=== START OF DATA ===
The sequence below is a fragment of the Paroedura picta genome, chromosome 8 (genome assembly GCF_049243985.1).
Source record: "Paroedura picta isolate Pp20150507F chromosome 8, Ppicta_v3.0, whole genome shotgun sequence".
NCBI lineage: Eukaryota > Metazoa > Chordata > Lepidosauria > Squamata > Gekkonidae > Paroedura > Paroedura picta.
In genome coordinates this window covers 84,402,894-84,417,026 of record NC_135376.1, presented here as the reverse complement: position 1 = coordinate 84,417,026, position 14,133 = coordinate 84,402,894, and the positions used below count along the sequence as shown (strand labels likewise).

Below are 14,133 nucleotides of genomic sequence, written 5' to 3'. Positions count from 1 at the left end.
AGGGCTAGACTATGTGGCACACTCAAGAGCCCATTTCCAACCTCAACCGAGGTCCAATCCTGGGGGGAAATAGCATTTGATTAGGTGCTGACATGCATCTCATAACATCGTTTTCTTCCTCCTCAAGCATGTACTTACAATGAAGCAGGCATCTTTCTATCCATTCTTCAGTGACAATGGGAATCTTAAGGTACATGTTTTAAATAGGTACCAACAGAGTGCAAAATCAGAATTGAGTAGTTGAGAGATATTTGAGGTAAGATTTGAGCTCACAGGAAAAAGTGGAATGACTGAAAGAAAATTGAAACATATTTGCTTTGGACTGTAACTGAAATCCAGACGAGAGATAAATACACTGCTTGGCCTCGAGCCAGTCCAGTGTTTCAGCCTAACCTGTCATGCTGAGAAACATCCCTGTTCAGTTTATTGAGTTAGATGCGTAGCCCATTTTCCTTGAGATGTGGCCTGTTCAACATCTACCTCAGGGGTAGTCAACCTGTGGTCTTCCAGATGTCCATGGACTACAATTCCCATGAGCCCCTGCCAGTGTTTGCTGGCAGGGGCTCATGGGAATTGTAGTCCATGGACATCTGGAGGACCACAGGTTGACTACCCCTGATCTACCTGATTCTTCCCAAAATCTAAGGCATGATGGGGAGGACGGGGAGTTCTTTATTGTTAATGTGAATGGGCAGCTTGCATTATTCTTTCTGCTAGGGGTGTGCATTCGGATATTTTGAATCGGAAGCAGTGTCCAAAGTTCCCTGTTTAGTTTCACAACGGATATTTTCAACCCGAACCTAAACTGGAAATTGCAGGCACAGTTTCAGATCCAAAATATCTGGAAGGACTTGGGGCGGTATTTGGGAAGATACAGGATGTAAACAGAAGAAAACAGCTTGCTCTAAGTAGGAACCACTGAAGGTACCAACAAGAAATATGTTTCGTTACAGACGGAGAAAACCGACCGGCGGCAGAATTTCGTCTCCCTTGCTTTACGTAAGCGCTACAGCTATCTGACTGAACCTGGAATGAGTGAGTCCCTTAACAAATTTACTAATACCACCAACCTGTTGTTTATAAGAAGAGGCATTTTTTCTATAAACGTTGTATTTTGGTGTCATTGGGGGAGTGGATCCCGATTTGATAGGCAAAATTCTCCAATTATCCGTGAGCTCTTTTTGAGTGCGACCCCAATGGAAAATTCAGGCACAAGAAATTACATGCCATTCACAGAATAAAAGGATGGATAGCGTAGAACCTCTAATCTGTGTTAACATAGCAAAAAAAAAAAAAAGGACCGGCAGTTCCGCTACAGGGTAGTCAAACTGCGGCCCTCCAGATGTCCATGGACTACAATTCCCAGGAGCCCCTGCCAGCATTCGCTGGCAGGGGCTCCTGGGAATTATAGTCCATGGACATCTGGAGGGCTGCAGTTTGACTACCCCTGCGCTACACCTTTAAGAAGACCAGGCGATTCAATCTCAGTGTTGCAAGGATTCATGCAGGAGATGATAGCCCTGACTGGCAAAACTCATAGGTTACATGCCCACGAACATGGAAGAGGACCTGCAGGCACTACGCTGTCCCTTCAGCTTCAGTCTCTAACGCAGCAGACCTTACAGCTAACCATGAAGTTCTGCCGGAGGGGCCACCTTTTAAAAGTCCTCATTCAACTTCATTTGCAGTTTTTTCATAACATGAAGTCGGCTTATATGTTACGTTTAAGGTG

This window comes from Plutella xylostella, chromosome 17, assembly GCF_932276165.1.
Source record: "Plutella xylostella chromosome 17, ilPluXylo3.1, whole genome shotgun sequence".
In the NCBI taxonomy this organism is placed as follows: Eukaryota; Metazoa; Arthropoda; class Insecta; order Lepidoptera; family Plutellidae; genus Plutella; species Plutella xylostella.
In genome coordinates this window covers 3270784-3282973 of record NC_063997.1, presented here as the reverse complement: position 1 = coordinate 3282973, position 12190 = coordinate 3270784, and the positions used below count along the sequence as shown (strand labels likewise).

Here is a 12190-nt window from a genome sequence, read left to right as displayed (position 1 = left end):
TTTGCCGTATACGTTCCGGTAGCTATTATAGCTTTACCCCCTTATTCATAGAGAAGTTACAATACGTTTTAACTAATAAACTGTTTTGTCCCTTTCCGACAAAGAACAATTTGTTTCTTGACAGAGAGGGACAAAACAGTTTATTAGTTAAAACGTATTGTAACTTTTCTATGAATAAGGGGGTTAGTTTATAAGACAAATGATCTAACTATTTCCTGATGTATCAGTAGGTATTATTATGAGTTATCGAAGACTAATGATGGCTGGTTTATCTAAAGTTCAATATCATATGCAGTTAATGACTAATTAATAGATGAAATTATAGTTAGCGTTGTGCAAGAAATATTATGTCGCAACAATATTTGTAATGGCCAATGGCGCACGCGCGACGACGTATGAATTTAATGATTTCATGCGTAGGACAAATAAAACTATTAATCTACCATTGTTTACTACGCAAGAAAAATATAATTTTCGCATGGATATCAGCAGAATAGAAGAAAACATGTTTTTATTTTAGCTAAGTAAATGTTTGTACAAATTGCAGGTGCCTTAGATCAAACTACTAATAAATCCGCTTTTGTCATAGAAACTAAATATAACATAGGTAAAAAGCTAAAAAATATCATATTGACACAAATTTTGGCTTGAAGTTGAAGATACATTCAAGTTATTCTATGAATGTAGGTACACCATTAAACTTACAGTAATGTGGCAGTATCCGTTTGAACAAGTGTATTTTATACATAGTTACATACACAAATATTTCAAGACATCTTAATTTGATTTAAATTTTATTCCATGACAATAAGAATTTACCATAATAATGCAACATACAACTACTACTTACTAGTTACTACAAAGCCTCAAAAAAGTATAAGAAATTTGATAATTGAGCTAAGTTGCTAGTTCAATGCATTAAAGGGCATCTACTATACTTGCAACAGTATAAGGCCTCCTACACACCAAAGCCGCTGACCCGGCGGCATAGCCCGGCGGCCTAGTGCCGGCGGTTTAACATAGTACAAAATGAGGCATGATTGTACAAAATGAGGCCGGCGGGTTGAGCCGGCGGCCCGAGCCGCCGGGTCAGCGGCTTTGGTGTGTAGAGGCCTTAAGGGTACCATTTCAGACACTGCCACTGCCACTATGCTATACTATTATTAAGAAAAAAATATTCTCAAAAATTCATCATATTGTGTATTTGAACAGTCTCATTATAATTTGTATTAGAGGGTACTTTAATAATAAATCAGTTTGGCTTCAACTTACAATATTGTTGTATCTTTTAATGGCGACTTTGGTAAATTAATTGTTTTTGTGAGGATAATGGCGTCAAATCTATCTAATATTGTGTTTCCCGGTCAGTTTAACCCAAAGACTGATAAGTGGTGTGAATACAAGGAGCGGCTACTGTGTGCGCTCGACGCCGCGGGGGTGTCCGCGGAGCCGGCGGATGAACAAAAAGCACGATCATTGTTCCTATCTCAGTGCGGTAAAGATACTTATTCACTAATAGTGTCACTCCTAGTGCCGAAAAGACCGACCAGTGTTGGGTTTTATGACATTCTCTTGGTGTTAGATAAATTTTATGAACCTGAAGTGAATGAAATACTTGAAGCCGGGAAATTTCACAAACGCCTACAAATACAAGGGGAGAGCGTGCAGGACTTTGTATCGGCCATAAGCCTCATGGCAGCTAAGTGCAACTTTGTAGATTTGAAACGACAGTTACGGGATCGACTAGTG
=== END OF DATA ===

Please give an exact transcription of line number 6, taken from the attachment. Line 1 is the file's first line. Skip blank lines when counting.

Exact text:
AGGGCTAGACTATGTGGCACACTCAAGAGCCCATTTCCAACCTCAACCGAGGTCCAATCCTGGGGGGAAATAGCATTTGATTAGGTGCTGACATGCATCTCATAACATCGTTTTCTTCCTCCTCAAGCATGTACTTACAATGAAGCAGGCATCTTTCTATCCATTCTTCAGTGACAATGGGAATCTTAAGGTACATGTTTTAAATAGGTACCAACAGAGTGCAAAATCAGAATTGAGTAGTTGAGAGATATTTGAGGTAAGATTTGAGCTCACAGGAAAAAGTGGAATGACTGAAAGAAAATTGAAACATATTTGCTTTGGACTGTAACTGAAATCCAGACGAGAGATAAATACACTGCTTGGCCTCGAGCCAGTCCAGTGTTTCAGCCTAACCTGTCATGCTGAGAAACATCCCTGTTCAGTTTATTGAGTTAGATGCGTAGCCCATTTTCCTTGAGATGTGGCCTGTTCAACATCTACCTCAGGGGTAGTCAACCTGTGGTCTTCCAGATGTCCATGGACTACAATTCCCATGAGCCCCTGCCAGTGTTTGCTGGCAGGGGCTCATGGGAATTGTAGTCCATGGACATCTGGAGGACCACAGGTTGACTACCCCTGATCTACCTGATTCTTCCCAAAATCTAAGGCATGATGGGGAGGACGGGGAGTTCTTTATTGTTAATGTGAATGGGCAGCTTGCATTATTCTTTCTGCTAGGGGTGTGCATTCGGATATTTTGAATCGGAAGCAGTGTCCAAAGTTCCCTGTTTAGTTTCACAACGGATATTTTCAACCCGAACCTAAACTGGAAATTGCAGGCACAGTTTCAGATCCAAAATATCTGGAAGGACTTGGGGCGGTATTTGGGAAGATACAGGATGTAAACAGAAGAAAACAGCTTGCTCTAAGTAGGAACCACTGAAGGTACCAACAAGAAATATGTTTCGTTACAGACGGAGAAAACCGACCGGCGGCAGAATTTCGTCTCCCTTGCTTTACGTAAGCGCTACAGCTATCTGACTGAACCTGGAATGAGTGAGTCCCTTAACAAATTTACTAATACCACCAACCTGTTGTTTATAAGAAGAGGCATTTTTTCTATAAACGTTGTATTTTGGTGTCATTGGGGGAGTGGATCCCGATTTGATAGGCAAAATTCTCCAATTATCCGTGAGCTCTTTTTGAGTGCGACCCCAATGGAAAATTCAGGCACAAGAAATTACATGCCATTCACAGAATAAAAGGATGGATAGCGTAGAACCTCTAATCTGTGTTAACATAGCAAAAAAAAAAAAAAGGACCGGCAGTTCCGCTACAGGGTAGTCAAACTGCGGCCCTCCAGATGTCCATGGACTACAATTCCCAGGAGCCCCTGCCAGCATTCGCTGGCAGGGGCTCCTGGGAATTATAGTCCATGGACATCTGGAGGGCTGCAGTTTGACTACCCCTGCGCTACACCTTTAAGAAGACCAGGCGATTCAATCTCAGTGTTGCAAGGATTCATGCAGGAGATGATAGCCCTGACTGGCAAAACTCATAGGTTACATGCCCACGAACATGGAAGAGGACCTGCAGGCACTACGCTGTCCCTTCAGCTTCAGTCTCTAACGCAGCAGACCTTACAGCTAACCATGAAGTTCTGCCGGAGGGGCCACCTTTTAAAAGTCCTCATTCAACTTCATTTGCAGTTTTTTCATAACATGAAGTCGGCTTATATGTTACGTTTAAGGTG